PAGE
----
How to Properly Position Bed Bound Patients

Mastering this skill will make patients more comfortable

Young woman holding sleeping senior woman's hand
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Properly positioning someone in bed will not only make the patient more comfortable but can help prevent the development of painful pressure ulcers, also known as pressure sores or bedsores.

Learn to perform this skill with confidence with this step-by-step guide.

How to Begin

Get a "lift buddy." This is another able-bodied person that can help you lift and position the person in bed safely. It can be a spouse, a sibling or a teen or adult child.

Just make sure this person is reliable and strong enough to carry out the task.

If needed, you and your buddy can lift the patient up in bed so his head is at the top. Then, with the help of your "buddy," turn the person on his side. The easiest way to do this is to stand on the side that the person will be facing.

Reach over the person and grab the drawsheet on the opposite side. Gently pull the drawsheet towards you while your buddy gently pushes the person's hip and shoulder towards you.

How Pillows Come in Handy

Use a pillow or a foam wedge to place under the drawsheet at the person's back. Position the pillow close against the back to help prop the person on her side.

Place another pillow or a specially designed foam leg wedge to place between the person's knees. This will add to her comfort by keeping the spine in alignment and by easing pressure on the bony areas of the knees and ankles.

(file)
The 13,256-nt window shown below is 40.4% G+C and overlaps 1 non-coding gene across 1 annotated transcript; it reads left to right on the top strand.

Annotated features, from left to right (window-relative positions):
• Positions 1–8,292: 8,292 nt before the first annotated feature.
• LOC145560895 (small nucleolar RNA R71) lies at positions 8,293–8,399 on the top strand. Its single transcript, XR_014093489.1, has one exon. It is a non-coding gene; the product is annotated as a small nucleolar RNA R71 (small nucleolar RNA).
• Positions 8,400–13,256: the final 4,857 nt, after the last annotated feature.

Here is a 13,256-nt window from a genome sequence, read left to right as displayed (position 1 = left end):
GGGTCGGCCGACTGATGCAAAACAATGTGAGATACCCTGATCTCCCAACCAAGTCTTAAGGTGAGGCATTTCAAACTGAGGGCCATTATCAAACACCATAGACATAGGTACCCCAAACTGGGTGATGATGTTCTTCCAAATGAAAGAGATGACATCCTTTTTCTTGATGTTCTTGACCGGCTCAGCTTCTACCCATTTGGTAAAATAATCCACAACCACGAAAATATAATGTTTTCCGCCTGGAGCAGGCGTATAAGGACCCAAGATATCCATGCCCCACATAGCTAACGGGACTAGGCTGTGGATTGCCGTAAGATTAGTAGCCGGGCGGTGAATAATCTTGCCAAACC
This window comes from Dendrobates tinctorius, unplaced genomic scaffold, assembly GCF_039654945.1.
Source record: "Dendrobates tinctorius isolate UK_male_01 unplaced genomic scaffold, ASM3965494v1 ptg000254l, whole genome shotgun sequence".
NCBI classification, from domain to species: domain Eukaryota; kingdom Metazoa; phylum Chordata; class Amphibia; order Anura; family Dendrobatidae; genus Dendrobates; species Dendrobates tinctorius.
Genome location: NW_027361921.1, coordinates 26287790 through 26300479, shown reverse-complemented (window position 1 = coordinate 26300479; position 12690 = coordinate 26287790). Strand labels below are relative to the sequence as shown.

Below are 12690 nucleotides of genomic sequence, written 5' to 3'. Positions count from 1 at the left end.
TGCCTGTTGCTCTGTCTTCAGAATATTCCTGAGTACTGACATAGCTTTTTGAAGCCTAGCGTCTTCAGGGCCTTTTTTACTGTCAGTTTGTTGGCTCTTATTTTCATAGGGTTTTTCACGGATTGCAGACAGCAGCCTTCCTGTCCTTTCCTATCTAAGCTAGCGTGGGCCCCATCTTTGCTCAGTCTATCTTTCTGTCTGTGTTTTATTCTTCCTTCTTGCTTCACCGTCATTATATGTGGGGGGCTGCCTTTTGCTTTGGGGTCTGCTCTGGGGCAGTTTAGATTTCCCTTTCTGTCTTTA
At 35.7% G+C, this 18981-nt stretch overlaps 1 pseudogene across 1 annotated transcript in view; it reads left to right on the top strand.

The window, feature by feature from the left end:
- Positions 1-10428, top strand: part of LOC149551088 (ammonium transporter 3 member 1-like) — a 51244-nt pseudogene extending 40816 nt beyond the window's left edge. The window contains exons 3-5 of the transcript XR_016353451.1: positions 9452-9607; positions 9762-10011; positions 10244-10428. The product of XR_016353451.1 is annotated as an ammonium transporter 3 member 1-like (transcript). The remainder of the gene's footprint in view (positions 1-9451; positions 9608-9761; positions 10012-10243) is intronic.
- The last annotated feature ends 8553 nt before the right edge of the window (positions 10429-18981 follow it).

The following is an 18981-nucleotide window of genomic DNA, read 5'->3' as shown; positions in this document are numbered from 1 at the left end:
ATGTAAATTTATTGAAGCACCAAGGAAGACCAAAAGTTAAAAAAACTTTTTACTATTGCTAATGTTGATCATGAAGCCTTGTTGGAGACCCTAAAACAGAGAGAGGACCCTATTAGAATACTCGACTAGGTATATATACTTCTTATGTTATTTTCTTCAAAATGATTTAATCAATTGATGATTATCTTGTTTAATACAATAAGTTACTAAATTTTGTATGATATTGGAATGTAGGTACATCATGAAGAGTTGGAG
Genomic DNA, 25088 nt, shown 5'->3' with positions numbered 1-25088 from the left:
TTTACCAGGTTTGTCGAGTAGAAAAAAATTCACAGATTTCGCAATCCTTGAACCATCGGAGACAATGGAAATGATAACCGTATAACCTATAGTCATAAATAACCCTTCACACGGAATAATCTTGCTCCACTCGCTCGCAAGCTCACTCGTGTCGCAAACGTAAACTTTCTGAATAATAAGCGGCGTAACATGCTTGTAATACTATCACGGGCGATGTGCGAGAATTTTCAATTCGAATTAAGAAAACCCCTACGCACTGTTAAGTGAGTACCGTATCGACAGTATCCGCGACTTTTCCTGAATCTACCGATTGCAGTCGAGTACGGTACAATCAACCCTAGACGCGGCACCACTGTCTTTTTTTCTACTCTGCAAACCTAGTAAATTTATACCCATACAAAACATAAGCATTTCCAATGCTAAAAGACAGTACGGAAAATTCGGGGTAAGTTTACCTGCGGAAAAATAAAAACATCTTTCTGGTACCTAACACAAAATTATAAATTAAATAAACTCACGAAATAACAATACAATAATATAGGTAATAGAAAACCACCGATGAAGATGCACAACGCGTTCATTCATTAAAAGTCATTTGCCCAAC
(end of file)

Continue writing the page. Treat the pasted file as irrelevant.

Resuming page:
Use another pillow to prop the person's arms. This will have to be done by sight. Everyone will remain on his side at varying degrees and depending on the incline of the head of the bed, arm positions will vary. Nurses have found that most patients are comfortable with the arm on the side they are lying on propped on a pillow to keep it from being compressed between the body and the bed.

If your loved one is going to remain on her back, raise the foot of the bed enough to bend the knees. In addition, you can place a pillow under the knees. This will help prop the person up so she doesn't slide down in bed, which can create painful skin sores.

Place another pillow under her ankles with her heels "floating" off the end of the pillow. This helps alleviate pressure on the heels.

Use pillows as needed to place under the person's head and arms for comfort. If he is unable to let you know if he is comfortable, you'll have to use your judgment. If something doesn't look comfortable, it probably isn't. Adjust as necessary until the person looks cozy and content.

Alternate between the back, right side and left side every two hours while you're awake. Don't wake yourself up at night to turn the patient, but if he wakes you up in the middle of the night, reposition him while you're up.

In Summary

Remember to always use a "lift buddy" and a drawsheet. And don't forget that pillows are your best friend!

If you still have questions about how to properly position a patient, seek out a health care professional for advice.

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